The brain is a magnificent organ. It is the reason humans spend 9 months in utero – to give the brain time to develop sufficiently. Human infants could even spend more time in the womb but due to birth canal size restraints, 9 months of development and head growth is all that mothers can handle. The human brain at birth has an over-abundance of neurons. Within the first 2 years of life, the brain prunes back the number of neurons as they are unneeded. Even in adulthood the number of neurons in the Central Nervous System (brain and spinal cord) is astounding – estimated at 100 billion! The number of connections between neurons – composed of dendrites, axons, and synapses – is estimated at 100 trillion.
At birth, few areas of the brain are well-myelinated. Myelin is a largely lipid-based substance (part of a type of glial cell; glial cells serve in mainly supportive roles to neurons) that wraps around the axons of neurons, like insulation around electrical wires, which increases the speed of transmission of action potentials – electrical impulses that travel down the axon when the signal is outgoing (or down the dendrites if the action potential is incoming). Myelination of the brain is not complete until into a person’s third decade of life, with the frontal lobes being myelinated last. The frontal lobes provide a lot of the oversight and control of the brain – decision making, language, and problem solving – so this slowness to myelinate in part explains children’s and adolescents’ often less-than-ideal reasoning (not that adults have wonderful reasoning all the time but adults often are more likely to think things through and be able to reason with complexity about situations and ideas).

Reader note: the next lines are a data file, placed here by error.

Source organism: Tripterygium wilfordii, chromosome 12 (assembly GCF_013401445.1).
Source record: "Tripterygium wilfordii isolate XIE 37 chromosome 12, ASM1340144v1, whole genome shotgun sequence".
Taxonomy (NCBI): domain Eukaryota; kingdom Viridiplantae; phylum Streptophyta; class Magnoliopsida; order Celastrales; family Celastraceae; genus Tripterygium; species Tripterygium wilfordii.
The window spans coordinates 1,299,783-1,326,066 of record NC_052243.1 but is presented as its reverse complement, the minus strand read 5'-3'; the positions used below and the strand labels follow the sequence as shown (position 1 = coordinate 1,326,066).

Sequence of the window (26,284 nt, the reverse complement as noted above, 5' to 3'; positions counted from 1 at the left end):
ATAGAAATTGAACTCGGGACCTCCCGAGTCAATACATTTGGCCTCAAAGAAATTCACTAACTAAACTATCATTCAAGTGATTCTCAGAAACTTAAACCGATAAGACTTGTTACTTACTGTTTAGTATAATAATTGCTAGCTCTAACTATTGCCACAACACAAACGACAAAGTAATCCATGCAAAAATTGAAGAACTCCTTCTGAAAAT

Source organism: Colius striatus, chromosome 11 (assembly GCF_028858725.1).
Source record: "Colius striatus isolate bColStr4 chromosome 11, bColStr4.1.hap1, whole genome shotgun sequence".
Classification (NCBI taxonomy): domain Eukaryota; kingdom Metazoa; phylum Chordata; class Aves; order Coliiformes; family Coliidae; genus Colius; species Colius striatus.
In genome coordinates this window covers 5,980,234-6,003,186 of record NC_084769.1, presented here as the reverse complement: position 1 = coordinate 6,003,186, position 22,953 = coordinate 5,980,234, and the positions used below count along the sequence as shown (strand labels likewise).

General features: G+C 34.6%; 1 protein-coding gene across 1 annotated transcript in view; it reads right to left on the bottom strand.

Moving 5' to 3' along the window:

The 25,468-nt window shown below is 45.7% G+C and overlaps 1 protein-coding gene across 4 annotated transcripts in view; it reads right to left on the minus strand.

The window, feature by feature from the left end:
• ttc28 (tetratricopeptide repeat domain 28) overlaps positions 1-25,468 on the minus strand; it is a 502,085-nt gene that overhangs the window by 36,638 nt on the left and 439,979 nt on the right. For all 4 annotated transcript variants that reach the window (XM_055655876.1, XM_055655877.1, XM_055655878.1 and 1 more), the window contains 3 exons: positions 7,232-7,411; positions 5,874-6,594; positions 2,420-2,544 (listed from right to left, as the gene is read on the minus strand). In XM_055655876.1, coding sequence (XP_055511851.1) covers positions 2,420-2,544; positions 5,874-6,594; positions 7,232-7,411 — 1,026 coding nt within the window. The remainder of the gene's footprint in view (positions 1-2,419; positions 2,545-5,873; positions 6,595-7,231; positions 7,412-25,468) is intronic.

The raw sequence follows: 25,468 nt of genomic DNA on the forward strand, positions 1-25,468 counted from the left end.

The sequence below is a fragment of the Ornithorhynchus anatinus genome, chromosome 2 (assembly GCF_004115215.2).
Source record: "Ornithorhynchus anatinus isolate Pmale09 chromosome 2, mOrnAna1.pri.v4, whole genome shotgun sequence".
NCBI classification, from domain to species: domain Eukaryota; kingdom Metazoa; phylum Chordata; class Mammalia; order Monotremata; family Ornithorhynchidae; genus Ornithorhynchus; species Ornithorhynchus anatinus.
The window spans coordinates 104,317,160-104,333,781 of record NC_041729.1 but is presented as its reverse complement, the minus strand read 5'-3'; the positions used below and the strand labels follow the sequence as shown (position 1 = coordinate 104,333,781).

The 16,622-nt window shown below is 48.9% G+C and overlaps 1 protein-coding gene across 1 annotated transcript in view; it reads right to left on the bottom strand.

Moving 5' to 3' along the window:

So, the brain is such a complex and marvelous organ that it is a wonder that it develops so well most of the time.